The residence of the historian Jadunath Sarkar
The house was the former residence of the eminent historian, Sir Jadunath Sarkar (1870-1958). When Sir Jadunath moved with his family into this newly-constructed residence in 1938, the house address was P62, subsequently P 255, Lansdowne Road Extension. The street was renamed Lake Terrace in 1943, and the house was subsequently renumbered 10 Lake Terrace. This is the place Sir Jadunath worked out of for the last two decades of his life, and it is in the ground floor study of this house that he passed away peacefully on the night of Monday 19 May 1958. His family continued to live here through the 1960s. Sir Jadunath’s wife, Lady Kadambini (1880-1964), left a will stating that that the house should be sold after her death and the proceeds given to a hospital.
- Jadunath Sarkar
- The Jadunath Sarkar Gallery
The CSSSC at 10 Lake Terrace (1973-2000)
When the Indian Council of Social Science Research (ICSSR) was set up in 1973 under the Ministry of Education, Government of India, Professor J.P. Naik, then Education Advisor to the government, negotiated with the trustees of Lady Kadambini’s will and acquired the property for ICSSR, New Delhi, and the sale proceeds were donated to the T.B hospital in Jadavpur. Soon after it was founded on 1st February, 1973, the Centre for Studies in Social Sciences, Calcutta (CSSSC), one of the country's early research institutes established under the aegis of ICSSR, rented this house and subsequently purchased it.
Gradually building additions and extensions to the house, including its two present upper floors, to accommodate its offices, library and class rooms, the CSSSC was located here for the first 27 years of its existence. When the CSSSC first moved here in July 1973, it consisted of its founding Director, Professor Barun De, Registrar, Susanta Ghosh, Librarian, Arun Ghosh, 17 members of faculty and 30 members of administrative staff. The subsequent decades saw the Centre acquire its full strength of faculty and administrative staff and develop into one of the country’s premier institutions of social science research and inter-disciplinary studies. Its library came to be regarded as one of the city’s best-stocked book and periodical resources in the social sciences. Its seminars and lecture series came to be equally well-known for the lively discussions and debates these generated. And it is in this house that, from 1978, the Centre developed and ran its pioneering Research Training Programme, which is the precursor of the institution’s current M.Phil. programme. In this phase, the house bred many scholars who have gained national and international recognition, such as Javed Alam, Amiya Kumar Bagchi, Nirmala Banerjee, Gautam Bhadra, Dipesh Chakrabarty, Partha Chatterjee, Amitav Ghosh, Amalendu Guha, Ramachandra Guha, Tapati Guha-Thakurta, N. Krishnaji, Nita Kumar, Sugata Marjit, Rudrangshu Mukherjee, Gyanendra Pandey, M.S.S. Pandian, Madhava Prasad, Ranabir Samaddar, Hitesranjan Sanyal, Asok Sen and Surajit Sinha. It opened up critical areas of theoretical and empirical scholarship and it also nurtured a close family of faculty, students and administrative staff.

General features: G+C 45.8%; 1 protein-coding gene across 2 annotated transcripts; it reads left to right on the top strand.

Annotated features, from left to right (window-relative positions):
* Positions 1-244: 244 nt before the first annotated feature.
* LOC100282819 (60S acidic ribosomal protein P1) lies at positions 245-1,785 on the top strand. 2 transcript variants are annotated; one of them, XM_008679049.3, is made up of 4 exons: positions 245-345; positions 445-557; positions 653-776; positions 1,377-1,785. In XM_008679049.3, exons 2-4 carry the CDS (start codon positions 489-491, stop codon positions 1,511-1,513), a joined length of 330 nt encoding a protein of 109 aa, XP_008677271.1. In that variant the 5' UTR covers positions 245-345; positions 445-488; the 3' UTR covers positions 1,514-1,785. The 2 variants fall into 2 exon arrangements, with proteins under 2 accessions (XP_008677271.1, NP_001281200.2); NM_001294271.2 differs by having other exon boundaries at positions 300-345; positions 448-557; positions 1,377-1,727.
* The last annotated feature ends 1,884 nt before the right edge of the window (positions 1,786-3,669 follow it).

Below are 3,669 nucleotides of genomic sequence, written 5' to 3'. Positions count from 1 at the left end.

The Jadunath Sarkar Resource Centre for Historical Research (JSRC)
In 2000, the CSSSC moved out of this location to its new campus at Baishnabghata Patuli. The house at 10 Lake Terrace thereafter underwent some restructuring to become a resource centre for historical research. The JSRC was inaugurated in December 2004 with a three-day international seminar on History in the Vernacular, that was in turn, was a part of a Ford Foundation project at the Centre for building a Cultural History Archive of Eastern India. Occupying the second and third floors of the building, the JSRC came to house the large Bengali, Assamese, Oriya, Hindi and Urdu book and newspaper collections of the CSSSC’s library. Into this library also came the institution’s valuable scholar collections, consisting of books, pamphlets, photographs and other print material donated to the Centre on behalf of several eminent scholars such as Debiprasad Chattopadhyay, Edward Dimock, Hitesranjan Sanyal, Arun Kumar Dasgupta, Sukumar Mitra, Amales Tripathi, Buddhadev Bhattacharyya, Buddhadeva Bose and others. Several other scholar collections have, since then, also come into the Centre’s library, such as those belonging to Naresh Guha, Tapan Raychaudhuri and Sumanta Banerjee. The book collection of Ashok Mitra is also part of the library.
Between 2004 and 2012 (when the building was closed down for renovation), the premises housed in addition a large ground-floor auditorium, the office of the Eastern Regional Centre of the ICCSR, which also ran a guest house facility on the first floor. The Jadunath Bhavan Museum and Resource Centre was formally inaugurated in the renovated precincts on 1 February 2015.